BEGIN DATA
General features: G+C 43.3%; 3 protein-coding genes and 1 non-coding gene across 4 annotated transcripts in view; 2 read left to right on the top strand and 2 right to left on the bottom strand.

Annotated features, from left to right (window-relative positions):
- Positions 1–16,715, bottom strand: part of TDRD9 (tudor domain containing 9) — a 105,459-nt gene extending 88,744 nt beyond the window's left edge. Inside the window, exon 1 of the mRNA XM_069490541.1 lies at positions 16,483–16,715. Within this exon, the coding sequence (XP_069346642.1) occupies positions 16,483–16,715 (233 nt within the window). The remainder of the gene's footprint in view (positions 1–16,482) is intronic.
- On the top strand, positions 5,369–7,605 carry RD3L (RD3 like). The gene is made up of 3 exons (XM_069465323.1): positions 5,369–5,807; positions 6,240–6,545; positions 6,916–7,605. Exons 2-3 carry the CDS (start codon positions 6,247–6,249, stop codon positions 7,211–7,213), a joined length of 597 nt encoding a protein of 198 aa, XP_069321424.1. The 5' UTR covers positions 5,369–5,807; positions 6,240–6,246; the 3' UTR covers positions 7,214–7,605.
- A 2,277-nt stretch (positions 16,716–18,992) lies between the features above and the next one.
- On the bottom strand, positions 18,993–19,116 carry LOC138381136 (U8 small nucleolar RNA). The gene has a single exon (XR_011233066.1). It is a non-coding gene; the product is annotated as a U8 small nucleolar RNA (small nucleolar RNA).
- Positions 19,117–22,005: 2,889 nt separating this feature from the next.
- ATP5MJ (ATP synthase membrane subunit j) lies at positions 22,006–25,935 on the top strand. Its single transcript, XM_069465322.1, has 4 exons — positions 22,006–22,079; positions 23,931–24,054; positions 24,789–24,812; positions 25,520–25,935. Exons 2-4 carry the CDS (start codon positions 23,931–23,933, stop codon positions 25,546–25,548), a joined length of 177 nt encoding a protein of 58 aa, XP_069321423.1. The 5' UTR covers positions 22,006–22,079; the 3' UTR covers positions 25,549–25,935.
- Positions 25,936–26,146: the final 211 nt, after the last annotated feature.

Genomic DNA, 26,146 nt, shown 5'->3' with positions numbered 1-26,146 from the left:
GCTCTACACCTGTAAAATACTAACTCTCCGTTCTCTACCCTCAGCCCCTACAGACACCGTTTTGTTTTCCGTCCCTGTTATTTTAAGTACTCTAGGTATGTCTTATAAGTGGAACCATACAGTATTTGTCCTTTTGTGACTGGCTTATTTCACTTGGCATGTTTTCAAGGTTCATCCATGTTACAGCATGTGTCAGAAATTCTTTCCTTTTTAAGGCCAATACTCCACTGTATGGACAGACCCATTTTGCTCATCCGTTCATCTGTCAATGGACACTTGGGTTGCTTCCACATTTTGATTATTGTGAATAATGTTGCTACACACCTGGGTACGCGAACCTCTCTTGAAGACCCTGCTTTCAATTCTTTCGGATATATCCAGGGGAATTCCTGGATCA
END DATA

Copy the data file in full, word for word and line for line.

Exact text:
General features: G+C 43.3%; 3 protein-coding genes and 1 non-coding gene across 4 annotated transcripts in view; 2 read left to right on the top strand and 2 right to left on the bottom strand.

Annotated features, from left to right (window-relative positions):
- Positions 1–16,715, bottom strand: part of TDRD9 (tudor domain containing 9) — a 105,459-nt gene extending 88,744 nt beyond the window's left edge. Inside the window, exon 1 of the mRNA XM_069490541.1 lies at positions 16,483–16,715. Within this exon, the coding sequence (XP_069346642.1) occupies positions 16,483–16,715 (233 nt within the window). The remainder of the gene's footprint in view (positions 1–16,482) is intronic.
- On the top strand, positions 5,369–7,605 carry RD3L (RD3 like). The gene is made up of 3 exons (XM_069465323.1): positions 5,369–5,807; positions 6,240–6,545; positions 6,916–7,605. Exons 2-3 carry the CDS (start codon positions 6,247–6,249, stop codon positions 7,211–7,213), a joined length of 597 nt encoding a protein of 198 aa, XP_069321424.1. The 5' UTR covers positions 5,369–5,807; positions 6,240–6,246; the 3' UTR covers positions 7,214–7,605.
- A 2,277-nt stretch (positions 16,716–18,992) lies between the features above and the next one.
- On the bottom strand, positions 18,993–19,116 carry LOC138381136 (U8 small nucleolar RNA). The gene has a single exon (XR_011233066.1). It is a non-coding gene; the product is annotated as a U8 small nucleolar RNA (small nucleolar RNA).
- Positions 19,117–22,005: 2,889 nt separating this feature from the next.
- ATP5MJ (ATP synthase membrane subunit j) lies at positions 22,006–25,935 on the top strand. Its single transcript, XM_069465322.1, has 4 exons — positions 22,006–22,079; positions 23,931–24,054; positions 24,789–24,812; positions 25,520–25,935. Exons 2-4 carry the CDS (start codon positions 23,931–23,933, stop codon positions 25,546–25,548), a joined length of 177 nt encoding a protein of 58 aa, XP_069321423.1. The 5' UTR covers positions 22,006–22,079; the 3' UTR covers positions 25,549–25,935.
- Positions 25,936–26,146: the final 211 nt, after the last annotated feature.

Genomic DNA, 26,146 nt, shown 5'->3' with positions numbered 1-26,146 from the left:
GCTCTACACCTGTAAAATACTAACTCTCCGTTCTCTACCCTCAGCCCCTACAGACACCGTTTTGTTTTCCGTCCCTGTTATTTTAAGTACTCTAGGTATGTCTTATAAGTGGAACCATACAGTATTTGTCCTTTTGTGACTGGCTTATTTCACTTGGCATGTTTTCAAGGTTCATCCATGTTACAGCATGTGTCAGAAATTCTTTCCTTTTTAAGGCCAATACTCCACTGTATGGACAGACCCATTTTGCTCATCCGTTCATCTGTCAATGGACACTTGGGTTGCTTCCACATTTTGATTATTGTGAATAATGTTGCTACACACCTGGGTACGCGAACCTCTCTTGAAGACCCTGCTTTCAATTCTTTCGGATATATCCAGGGGAATTCCTGGATCA